Quote Originally Posted by keithwms View Post
Put the image away. Come back to it in months or years. If it still has impact for you then, then it will probably have impact with others as well.

I have some shots that impressed me not in the least when I snapped them, but I later came to appreciate more. I have many more of the opposite (don't we all)

The major issue, I think, is that we experience more of the scene than actually gets recorded on film. It is inevitable. The sounds, the smells, the wind in the hair, whatever! The widest lens cannot capture all those things. The photo can trigger vivid memories of all that for us... but not for others who weren't there. This is perhaps *the* biggest challenge in all photography, in my opinion. It can substantially afflict those of us who really enjoy the details and sensations beyond the frame. I mean, I get very vivid recollections of all senses when I look at a particular neg, but then I have to face the fact that I am probably the only one on the Earth who feels those things when I look at that particular neg :s If you can make a composition that evokes experiences beyond the frame for other viewers, well then congratulations, you have yourself a classic, timeless photograph.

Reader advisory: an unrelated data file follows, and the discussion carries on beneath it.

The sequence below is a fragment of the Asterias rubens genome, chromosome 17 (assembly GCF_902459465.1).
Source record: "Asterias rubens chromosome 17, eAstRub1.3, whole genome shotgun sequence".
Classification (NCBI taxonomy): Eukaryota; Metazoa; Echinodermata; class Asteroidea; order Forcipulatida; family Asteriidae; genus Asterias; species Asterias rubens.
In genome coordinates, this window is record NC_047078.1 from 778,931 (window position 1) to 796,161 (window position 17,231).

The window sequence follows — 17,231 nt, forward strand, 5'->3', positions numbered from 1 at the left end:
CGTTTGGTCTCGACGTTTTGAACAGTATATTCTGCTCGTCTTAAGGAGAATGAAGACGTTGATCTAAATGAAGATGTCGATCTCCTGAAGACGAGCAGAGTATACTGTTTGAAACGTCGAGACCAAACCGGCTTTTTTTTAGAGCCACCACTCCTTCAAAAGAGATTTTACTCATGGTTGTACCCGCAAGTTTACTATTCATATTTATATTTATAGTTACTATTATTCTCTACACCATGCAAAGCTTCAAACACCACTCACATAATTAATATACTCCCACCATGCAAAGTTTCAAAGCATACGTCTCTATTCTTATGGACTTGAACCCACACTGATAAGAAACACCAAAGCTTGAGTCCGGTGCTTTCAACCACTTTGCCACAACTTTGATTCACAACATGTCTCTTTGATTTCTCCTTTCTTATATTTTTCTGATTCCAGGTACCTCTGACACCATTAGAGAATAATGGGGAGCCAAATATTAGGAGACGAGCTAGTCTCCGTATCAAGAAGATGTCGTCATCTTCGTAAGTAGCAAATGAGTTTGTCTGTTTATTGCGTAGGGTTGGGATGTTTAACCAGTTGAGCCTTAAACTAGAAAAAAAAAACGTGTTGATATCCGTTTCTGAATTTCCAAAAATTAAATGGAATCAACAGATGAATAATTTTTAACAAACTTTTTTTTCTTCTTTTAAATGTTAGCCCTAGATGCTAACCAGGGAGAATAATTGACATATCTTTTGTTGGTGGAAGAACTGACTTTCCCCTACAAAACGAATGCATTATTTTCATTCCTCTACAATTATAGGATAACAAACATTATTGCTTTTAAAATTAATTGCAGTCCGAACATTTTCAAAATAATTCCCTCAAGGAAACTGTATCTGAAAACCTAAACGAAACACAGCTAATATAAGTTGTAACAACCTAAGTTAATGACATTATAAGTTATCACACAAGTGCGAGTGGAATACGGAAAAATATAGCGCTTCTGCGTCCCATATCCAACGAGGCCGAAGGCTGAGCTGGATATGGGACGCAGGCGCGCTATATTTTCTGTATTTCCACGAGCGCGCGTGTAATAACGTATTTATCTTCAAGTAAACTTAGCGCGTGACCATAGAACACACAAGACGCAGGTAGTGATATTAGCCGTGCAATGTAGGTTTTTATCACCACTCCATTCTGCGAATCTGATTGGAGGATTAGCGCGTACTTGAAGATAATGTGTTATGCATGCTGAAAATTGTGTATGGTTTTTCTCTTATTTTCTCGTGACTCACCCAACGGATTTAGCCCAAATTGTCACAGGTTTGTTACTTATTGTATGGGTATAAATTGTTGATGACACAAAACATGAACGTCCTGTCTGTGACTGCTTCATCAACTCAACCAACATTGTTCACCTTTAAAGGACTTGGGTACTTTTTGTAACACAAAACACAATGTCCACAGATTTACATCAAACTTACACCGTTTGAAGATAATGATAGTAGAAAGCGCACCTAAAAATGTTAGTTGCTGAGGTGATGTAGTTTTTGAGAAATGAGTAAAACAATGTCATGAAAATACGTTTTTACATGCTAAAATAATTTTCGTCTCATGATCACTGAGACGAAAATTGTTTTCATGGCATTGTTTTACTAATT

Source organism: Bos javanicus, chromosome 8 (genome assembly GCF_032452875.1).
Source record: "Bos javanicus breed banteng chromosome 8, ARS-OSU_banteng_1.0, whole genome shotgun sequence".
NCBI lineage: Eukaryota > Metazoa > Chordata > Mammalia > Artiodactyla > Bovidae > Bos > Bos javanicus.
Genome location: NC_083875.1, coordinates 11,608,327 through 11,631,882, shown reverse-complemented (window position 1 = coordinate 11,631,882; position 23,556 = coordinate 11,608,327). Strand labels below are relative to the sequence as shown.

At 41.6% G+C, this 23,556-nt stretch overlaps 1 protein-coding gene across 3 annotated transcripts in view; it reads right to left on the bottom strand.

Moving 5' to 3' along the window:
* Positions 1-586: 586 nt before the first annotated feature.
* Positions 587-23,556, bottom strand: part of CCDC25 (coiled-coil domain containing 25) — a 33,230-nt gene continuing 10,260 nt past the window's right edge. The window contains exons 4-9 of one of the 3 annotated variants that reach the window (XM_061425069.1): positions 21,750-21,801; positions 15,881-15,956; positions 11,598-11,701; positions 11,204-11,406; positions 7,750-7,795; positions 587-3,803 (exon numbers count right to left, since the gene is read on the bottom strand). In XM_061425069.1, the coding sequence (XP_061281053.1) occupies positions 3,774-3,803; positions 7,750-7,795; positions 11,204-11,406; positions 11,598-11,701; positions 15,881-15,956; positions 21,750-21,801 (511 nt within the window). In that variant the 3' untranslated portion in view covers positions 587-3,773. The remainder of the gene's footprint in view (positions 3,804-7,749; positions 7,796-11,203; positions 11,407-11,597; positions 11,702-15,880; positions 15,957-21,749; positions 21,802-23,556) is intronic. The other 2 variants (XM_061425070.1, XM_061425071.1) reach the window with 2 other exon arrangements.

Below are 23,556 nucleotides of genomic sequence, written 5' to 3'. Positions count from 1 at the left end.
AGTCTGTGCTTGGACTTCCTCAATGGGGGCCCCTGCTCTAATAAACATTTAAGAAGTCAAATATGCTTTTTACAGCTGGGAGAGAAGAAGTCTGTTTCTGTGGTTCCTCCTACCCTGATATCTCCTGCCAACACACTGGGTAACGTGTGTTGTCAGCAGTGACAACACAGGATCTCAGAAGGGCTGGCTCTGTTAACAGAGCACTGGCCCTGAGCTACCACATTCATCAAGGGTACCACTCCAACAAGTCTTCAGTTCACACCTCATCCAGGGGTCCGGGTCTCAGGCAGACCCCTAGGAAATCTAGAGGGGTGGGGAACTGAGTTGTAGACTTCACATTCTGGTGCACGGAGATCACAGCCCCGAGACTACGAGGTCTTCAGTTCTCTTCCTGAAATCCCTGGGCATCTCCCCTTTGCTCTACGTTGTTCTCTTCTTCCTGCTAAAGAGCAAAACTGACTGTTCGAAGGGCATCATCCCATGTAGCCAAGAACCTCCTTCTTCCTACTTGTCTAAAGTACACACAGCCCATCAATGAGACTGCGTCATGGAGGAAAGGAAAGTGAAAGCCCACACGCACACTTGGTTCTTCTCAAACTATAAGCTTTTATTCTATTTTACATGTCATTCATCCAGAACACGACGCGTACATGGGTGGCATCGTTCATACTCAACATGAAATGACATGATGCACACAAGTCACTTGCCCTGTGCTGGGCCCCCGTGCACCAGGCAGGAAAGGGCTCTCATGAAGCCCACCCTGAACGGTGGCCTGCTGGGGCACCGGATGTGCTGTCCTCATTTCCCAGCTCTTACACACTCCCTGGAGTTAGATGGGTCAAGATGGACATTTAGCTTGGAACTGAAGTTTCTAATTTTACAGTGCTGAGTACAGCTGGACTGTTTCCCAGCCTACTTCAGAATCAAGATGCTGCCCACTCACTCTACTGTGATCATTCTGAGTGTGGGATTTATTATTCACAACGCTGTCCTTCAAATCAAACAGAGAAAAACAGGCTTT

Very well put. I am a believer that a photograph with strong impact is one with interesting angles, composition, use of lenses, good exposure, etc.. You need to saw the viewer something he did not see when he was there, if he was there. If not, you need to bring him there through the use of the image. You can have two photographers at a parade, on the same street and both will come back with a different image and in most cases on will have more impact.